Knowing that it might be a zoo out there, we decided to launch around 4 am. My father recently purchased acquired his fishing license as he really enjoys clamming, crabbing and fishing. He was in the boat to accompany me on todays outting. I ended up visiting Outdoor Emporium several times in the recently days, buying downrigger cable, clips, lures, flashers, boating supplies, crab traps, all fairly new stuff for the tool box.
While I love the pursuit of King Salmon on the fly rod, its really a deep water trolling gig to get these salmonids in the salt. I’d done alot of research on Salmon University.com and studied the locations, lures, and techniques of effective downrigger fishing in Elliot Bay. I guess some of that planning and preparation with a bit of luck all panned out this morning.
After we dropped out crab pots near Alki beach, we motored over to the deep water buoy and rigged up to start our troll. Being the first time, it was a little awkward with the ‘new’ gear not even being out of the wrapper. I rigged up on the 60″ boom, with 60″ Scotty release, a green Pro Troll UV chip Flasher with an Ace Hi-Fli UV. Plenty of Lunker lotion to add some scent and off she went down to 100′. The second rod was rigged with a purple UV Pro Troll chip flasher to a small green ‘Coho Killer’ lure. Thanks to Paul from Outdoor Emporium for setting me up with the right stuff and not unloading a bunch of useless gear. His advice and knowledge was also very helpful for our success today.
I had so much new equipement today that I thought I’d definitely have the ‘jinx’. Dad and I followed the path south along the 100-150′ line along Salty’s the container channels, into the Duwamish mouth and ultimately to the Bremerton Ferry. I didn’t know if I had the right set up as no one else around us was having any luck, and I didn’t know if the speed was right. Paul at Outdoor Emporium suggested a slighty faster troll as the early Kings like more action. So I decided to speed up so that the downrigger line would have about a 20-30 degree angle. Once we passed through a very large Cosco container ship, the magic happened. The rod tip on the Ace Hi Fly started pulsing and I set the rod to find fish on! After a short reeling ended up with a juvenile, ‘Blackmouth’ which was just the right size and promptly bonked for the cooler. I was on high, having caught the first salmon of the season and doing it with something that was completely foreign to me. WOW! The first fish taken was around 6 am. We decided to stay in the area knowing that where theres one fish, there might be a good chance there are others.
I’d recently added a bow mounted fly casting seat to the boat so that 2 fisherman could easily cast without the potential of hooking one another in the tight quarters of the main fishing area. This also proved to be a good vantage point for Dad to sit and rotate the seat and watch the rods. Dad suggested to make a closer sweep near the large container ship. Not more that a couple of minutes after we did so, tap tap tap, wham! FiSH ON! This was a much nicer fish as the head shakes, runs, and jump would cause both our hearts to race as we wanted to land the big King. After a few minute battle, the Chinook adult came to the net and was bled, and thrown in the fish box. WOW!!! This one was thick and measured out at 30″, I would estimate the weight at 12-13 lbs, see the photo and judge for yourselves. After that big fish, we decided to pull our crab pots. We did make a final sweep through the mouth resulted in another fish taking the Coho Killer, but it wasn’t ‘on’. So all in all, a really good morning for dad and I today. Even though its not fly fishing, I like using the rods and reels that I bought. They are stout 9′ Daiwa Wilderness rods from Sportco, which I paid like $20 bucks a piece and Daiwa Mooching single action reels, loaded with 30 lb Maxima. The set up is like a stout fly rod, and the single action reel, similar looking to a centerpin reel is like fighting the fish with a fly rod.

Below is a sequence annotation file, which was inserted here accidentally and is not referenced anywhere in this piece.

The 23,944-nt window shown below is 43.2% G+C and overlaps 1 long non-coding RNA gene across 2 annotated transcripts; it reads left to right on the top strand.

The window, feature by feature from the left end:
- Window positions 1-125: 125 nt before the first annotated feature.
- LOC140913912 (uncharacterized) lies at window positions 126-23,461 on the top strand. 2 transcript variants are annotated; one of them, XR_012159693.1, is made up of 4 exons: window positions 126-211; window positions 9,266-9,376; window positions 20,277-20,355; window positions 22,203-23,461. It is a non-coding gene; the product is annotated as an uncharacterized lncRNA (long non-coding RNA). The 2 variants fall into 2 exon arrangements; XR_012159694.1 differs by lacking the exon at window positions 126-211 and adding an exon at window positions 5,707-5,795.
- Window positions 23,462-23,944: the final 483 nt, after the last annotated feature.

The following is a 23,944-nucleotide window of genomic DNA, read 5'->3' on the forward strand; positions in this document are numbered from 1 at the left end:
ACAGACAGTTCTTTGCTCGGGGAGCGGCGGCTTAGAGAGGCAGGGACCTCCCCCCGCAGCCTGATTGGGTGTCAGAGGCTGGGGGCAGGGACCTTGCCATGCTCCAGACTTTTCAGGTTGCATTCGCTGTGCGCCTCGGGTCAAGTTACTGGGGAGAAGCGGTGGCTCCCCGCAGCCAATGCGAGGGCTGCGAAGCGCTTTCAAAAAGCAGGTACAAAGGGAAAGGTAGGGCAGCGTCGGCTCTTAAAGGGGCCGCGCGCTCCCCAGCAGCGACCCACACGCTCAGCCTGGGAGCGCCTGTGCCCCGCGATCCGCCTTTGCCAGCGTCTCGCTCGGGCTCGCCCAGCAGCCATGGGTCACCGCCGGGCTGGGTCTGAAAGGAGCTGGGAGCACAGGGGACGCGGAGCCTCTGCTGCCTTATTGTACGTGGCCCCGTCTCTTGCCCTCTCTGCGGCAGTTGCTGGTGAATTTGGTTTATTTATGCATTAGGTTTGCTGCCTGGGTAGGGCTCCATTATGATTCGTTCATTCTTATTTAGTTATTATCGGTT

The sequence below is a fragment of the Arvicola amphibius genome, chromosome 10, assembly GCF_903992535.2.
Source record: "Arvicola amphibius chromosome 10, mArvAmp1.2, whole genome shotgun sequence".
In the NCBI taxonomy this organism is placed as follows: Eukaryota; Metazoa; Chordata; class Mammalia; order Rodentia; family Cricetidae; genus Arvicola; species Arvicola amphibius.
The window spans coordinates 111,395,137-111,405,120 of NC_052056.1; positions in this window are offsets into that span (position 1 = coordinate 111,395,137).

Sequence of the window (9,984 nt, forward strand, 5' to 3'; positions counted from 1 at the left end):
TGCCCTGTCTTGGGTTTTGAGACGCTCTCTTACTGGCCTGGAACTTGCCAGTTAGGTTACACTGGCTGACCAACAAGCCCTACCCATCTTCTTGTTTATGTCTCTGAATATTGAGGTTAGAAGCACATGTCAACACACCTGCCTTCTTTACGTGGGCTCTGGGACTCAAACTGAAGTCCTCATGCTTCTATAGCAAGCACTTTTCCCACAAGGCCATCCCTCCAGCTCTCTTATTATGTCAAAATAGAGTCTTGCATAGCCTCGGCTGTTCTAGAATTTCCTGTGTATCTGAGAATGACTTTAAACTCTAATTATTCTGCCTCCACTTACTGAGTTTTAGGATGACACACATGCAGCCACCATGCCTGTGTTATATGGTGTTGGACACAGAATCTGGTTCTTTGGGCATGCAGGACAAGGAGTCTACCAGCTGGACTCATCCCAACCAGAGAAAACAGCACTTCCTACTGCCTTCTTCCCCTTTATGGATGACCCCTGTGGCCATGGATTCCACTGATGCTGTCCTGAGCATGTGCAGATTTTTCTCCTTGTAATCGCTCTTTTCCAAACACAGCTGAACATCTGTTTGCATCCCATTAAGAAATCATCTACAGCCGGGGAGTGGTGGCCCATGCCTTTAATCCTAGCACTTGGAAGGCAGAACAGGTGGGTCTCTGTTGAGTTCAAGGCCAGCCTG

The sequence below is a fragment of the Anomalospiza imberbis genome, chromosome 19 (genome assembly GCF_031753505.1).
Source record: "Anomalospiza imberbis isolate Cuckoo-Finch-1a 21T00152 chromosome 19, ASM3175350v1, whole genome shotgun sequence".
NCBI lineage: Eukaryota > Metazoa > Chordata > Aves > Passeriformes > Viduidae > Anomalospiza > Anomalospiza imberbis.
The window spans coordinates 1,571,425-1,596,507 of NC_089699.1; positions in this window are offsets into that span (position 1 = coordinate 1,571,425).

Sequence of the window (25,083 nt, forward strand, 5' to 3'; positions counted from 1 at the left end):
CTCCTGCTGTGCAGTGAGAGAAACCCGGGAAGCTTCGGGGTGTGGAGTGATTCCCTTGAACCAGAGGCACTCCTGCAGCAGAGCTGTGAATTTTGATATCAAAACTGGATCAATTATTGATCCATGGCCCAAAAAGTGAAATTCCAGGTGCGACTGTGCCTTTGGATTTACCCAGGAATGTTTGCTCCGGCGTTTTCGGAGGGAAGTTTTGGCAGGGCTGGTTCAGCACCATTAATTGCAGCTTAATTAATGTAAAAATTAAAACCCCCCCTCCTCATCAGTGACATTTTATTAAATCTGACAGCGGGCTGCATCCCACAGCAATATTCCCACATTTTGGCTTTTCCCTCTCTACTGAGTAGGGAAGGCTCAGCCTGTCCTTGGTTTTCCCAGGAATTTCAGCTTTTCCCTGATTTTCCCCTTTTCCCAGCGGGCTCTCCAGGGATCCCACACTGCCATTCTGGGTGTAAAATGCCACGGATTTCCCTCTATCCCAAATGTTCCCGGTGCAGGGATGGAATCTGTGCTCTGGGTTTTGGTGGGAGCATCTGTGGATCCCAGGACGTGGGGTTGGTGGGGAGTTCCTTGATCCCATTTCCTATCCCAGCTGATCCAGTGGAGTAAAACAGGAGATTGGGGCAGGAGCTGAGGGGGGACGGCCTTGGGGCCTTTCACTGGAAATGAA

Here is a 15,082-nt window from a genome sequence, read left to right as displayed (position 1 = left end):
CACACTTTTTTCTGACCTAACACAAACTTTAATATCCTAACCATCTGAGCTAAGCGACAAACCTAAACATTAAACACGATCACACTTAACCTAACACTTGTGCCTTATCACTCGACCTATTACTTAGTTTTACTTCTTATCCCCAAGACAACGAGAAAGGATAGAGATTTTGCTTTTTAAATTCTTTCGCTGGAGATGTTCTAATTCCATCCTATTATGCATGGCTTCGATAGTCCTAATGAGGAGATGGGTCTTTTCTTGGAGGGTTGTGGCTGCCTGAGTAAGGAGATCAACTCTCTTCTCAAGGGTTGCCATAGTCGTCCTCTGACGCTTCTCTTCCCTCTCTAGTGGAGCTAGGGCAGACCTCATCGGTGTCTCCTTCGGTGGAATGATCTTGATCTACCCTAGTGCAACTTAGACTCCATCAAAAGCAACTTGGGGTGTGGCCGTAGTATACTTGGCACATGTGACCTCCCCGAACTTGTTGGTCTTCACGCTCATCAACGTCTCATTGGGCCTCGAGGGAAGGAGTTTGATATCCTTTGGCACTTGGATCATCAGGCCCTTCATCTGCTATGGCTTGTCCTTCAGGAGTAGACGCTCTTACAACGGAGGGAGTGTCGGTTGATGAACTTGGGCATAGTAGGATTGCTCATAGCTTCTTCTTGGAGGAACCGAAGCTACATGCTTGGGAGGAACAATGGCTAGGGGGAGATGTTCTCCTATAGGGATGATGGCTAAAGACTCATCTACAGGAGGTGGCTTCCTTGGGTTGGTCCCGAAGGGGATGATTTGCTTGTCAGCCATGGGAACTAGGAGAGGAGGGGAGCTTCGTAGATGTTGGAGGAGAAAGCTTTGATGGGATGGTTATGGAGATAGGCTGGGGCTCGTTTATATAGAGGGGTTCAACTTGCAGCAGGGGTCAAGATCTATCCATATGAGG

In preparing the fish, the juvenile was a whiter meat and not as flavorful, but the large one, which I decided to steak up was the characteristic red color for King, was awesome. Mom made up King salmon Miso spicy soup with Asian Radish, zucchini, onion, garlic, a little jalepeno all made with her homemade beef base broth. OHHHHHHH! It was excellent! The meat was buttery, rich and delicious and had wonderful flavor. I think I could get used to this really fast. To compliment our outting, we took 3 large Dungees and 1 big Red Rock Crab. We’re going to have a nice 4th of July BBQ with my wife’s family in town. We’ll have Korean Galbi ribs, Grilled King Salmon Steaks, mom’s soba noodle salad with her fresh kimchee, freshly boiled up Dungee crabs, tons of fruit and all the fixings. YUM, can’t wait!
The one thing that isn’t so good about new gear is that it all has to be washed down and I go through a ritual of washing down the boat, rinsing the motors, running plenty of fresh water through everything to get it all clean and ready for the next outing. Even with the work, it was all worth it to see the smile on Dad’s face and being able to experience a totally different sort of fishing. A check in with the WDFW creel checker revealed that only 7 fish had been seen that morning, we pulled out around 11 am with 60-70 boats on the water. We feel very fortunate to have hooked a few fish.
The other photos in the report are from our outing on Wednesday to Blake island. Dad, YuJ and I wanted to hit the crab opener. Since it was nice out, we made the 8 mile run over to Blake Island. Proceed W at 250-270 degrees from the Alki lighthouse. I wanted to scope it out prior to our anniversary, where we’ll be camping and attending the Tillicum Village native show and dinner.
Hopefully the weather will hold out and we’ll be able to catch a few more crab, and with a little luck perhaps another King.